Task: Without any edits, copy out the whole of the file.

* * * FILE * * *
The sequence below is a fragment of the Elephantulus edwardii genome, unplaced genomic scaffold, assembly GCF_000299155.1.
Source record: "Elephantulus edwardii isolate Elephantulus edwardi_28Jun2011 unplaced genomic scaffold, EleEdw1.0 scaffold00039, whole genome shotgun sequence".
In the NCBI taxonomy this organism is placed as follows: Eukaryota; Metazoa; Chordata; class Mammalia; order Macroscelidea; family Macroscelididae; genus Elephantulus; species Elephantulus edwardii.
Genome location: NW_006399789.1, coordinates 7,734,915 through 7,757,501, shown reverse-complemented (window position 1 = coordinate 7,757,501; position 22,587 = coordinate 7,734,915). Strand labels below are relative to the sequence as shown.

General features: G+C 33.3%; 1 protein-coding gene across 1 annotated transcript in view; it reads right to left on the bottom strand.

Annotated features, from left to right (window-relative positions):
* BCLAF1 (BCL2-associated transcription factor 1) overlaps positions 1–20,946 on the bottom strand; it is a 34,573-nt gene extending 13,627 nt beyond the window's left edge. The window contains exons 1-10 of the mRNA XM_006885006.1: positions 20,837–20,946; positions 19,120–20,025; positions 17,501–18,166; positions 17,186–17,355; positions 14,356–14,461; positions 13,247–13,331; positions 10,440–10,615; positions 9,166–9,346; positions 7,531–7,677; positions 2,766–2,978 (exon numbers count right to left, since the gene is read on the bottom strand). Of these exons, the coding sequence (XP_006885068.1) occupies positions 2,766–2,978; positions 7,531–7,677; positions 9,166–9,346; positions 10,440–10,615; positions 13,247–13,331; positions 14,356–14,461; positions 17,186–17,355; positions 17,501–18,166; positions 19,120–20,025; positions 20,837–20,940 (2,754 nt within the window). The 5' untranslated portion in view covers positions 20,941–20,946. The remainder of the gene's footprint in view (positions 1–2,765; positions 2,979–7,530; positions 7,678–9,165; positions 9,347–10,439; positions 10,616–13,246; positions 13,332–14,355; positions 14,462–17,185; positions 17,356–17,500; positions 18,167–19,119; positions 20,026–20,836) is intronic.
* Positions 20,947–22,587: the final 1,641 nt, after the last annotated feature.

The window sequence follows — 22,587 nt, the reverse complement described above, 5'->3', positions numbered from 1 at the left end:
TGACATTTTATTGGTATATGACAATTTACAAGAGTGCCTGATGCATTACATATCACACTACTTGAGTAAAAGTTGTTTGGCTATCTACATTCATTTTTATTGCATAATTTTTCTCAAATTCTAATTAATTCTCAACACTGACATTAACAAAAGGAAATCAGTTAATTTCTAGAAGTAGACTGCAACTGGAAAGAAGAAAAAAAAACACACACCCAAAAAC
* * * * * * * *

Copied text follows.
The sequence below is a fragment of the Elephantulus edwardii genome, unplaced genomic scaffold, assembly GCF_000299155.1.
Source record: "Elephantulus edwardii isolate Elephantulus edwardi_28Jun2011 unplaced genomic scaffold, EleEdw1.0 scaffold00039, whole genome shotgun sequence".
In the NCBI taxonomy this organism is placed as follows: Eukaryota; Metazoa; Chordata; class Mammalia; order Macroscelidea; family Macroscelididae; genus Elephantulus; species Elephantulus edwardii.
Genome location: NW_006399789.1, coordinates 7,734,915 through 7,757,501, shown reverse-complemented (window position 1 = coordinate 7,757,501; position 22,587 = coordinate 7,734,915). Strand labels below are relative to the sequence as shown.

General features: G+C 33.3%; 1 protein-coding gene across 1 annotated transcript in view; it reads right to left on the bottom strand.

Annotated features, from left to right (window-relative positions):
* BCLAF1 (BCL2-associated transcription factor 1) overlaps positions 1–20,946 on the bottom strand; it is a 34,573-nt gene extending 13,627 nt beyond the window's left edge. The window contains exons 1-10 of the mRNA XM_006885006.1: positions 20,837–20,946; positions 19,120–20,025; positions 17,501–18,166; positions 17,186–17,355; positions 14,356–14,461; positions 13,247–13,331; positions 10,440–10,615; positions 9,166–9,346; positions 7,531–7,677; positions 2,766–2,978 (exon numbers count right to left, since the gene is read on the bottom strand). Of these exons, the coding sequence (XP_006885068.1) occupies positions 2,766–2,978; positions 7,531–7,677; positions 9,166–9,346; positions 10,440–10,615; positions 13,247–13,331; positions 14,356–14,461; positions 17,186–17,355; positions 17,501–18,166; positions 19,120–20,025; positions 20,837–20,940 (2,754 nt within the window). The 5' untranslated portion in view covers positions 20,941–20,946. The remainder of the gene's footprint in view (positions 1–2,765; positions 2,979–7,530; positions 7,678–9,165; positions 9,347–10,439; positions 10,616–13,246; positions 13,332–14,355; positions 14,462–17,185; positions 17,356–17,500; positions 18,167–19,119; positions 20,026–20,836) is intronic.
* Positions 20,947–22,587: the final 1,641 nt, after the last annotated feature.

The window sequence follows — 22,587 nt, the reverse complement described above, 5'->3', positions numbered from 1 at the left end:
TGACATTTTATTGGTATATGACAATTTACAAGAGTGCCTGATGCATTACATATCACACTACTTGAGTAAAAGTTGTTTGGCTATCTACATTCATTTTTATTGCATAATTTTTCTCAAATTCTAATTAATTCTCAACACTGACATTAACAAAAGGAAATCAGTTAATTTCTAGAAGTAGACTGCAACTGGAAAGAAGAAAAAAAAACACACACCCAAAAAC